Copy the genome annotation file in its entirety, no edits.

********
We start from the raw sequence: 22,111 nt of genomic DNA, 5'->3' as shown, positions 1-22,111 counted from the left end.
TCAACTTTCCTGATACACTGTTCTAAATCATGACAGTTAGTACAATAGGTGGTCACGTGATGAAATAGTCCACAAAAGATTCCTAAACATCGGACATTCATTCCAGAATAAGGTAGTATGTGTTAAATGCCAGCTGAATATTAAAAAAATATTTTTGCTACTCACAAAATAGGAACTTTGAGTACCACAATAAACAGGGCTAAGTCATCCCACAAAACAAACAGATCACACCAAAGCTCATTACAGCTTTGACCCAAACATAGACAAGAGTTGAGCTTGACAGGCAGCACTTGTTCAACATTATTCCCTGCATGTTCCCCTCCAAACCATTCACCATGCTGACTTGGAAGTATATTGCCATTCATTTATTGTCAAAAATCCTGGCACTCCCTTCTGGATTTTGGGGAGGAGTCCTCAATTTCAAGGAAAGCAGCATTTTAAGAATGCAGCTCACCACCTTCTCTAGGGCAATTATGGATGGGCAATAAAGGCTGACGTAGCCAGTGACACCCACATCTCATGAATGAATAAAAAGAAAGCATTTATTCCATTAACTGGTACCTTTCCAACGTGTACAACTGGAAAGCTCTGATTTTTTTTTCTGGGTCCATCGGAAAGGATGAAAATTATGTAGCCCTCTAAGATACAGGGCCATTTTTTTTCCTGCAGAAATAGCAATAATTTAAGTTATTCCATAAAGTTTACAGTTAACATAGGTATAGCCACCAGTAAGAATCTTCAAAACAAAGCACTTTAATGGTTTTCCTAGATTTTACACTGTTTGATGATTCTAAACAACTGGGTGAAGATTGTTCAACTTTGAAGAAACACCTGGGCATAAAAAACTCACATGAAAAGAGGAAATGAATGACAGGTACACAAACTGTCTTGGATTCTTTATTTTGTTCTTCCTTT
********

We start from the raw sequence: 22,111 nt of genomic DNA, 5'->3' as shown, positions 1-22,111 counted from the left end.
TCAACTTTCCTGATACACTGTTCTAAATCATGACAGTTAGTACAATAGGTGGTCACGTGATGAAATAGTCCACAAAAGATTCCTAAACATCGGACATTCATTCCAGAATAAGGTAGTATGTGTTAAATGCCAGCTGAATATTAAAAAAATATTTTTGCTACTCACAAAATAGGAACTTTGAGTACCACAATAAACAGGGCTAAGTCATCCCACAAAACAAACAGATCACACCAAAGCTCATTACAGCTTTGACCCAAACATAGACAAGAGTTGAGCTTGACAGGCAGCACTTGTTCAACATTATTCCCTGCATGTTCCCCTCCAAACCATTCACCATGCTGACTTGGAAGTATATTGCCATTCATTTATTGTCAAAAATCCTGGCACTCCCTTCTGGATTTTGGGGAGGAGTCCTCAATTTCAAGGAAAGCAGCATTTTAAGAATGCAGCTCACCACCTTCTCTAGGGCAATTATGGATGGGCAATAAAGGCTGACGTAGCCAGTGACACCCACATCTCATGAATGAATAAAAAGAAAGCATTTATTCCATTAACTGGTACCTTTCCAACGTGTACAACTGGAAAGCTCTGATTTTTTTTTCTGGGTCCATCGGAAAGGATGAAAATTATGTAGCCCTCTAAGATACAGGGCCATTTTTTTTCCTGCAGAAATAGCAATAATTTAAGTTATTCCATAAAGTTTACAGTTAACATAGGTATAGCCACCAGTAAGAATCTTCAAAACAAAGCACTTTAATGGTTTTCCTAGATTTTACACTGTTTGATGATTCTAAACAACTGGGTGAAGATTGTTCAACTTTGAAGAAACACCTGGGCATAAAAAACTCACATGAAAAGAGGAAATGAATGACAGGTACACAAACTGTCTTGGATTCTTTATTTTGTTCTTCCTTT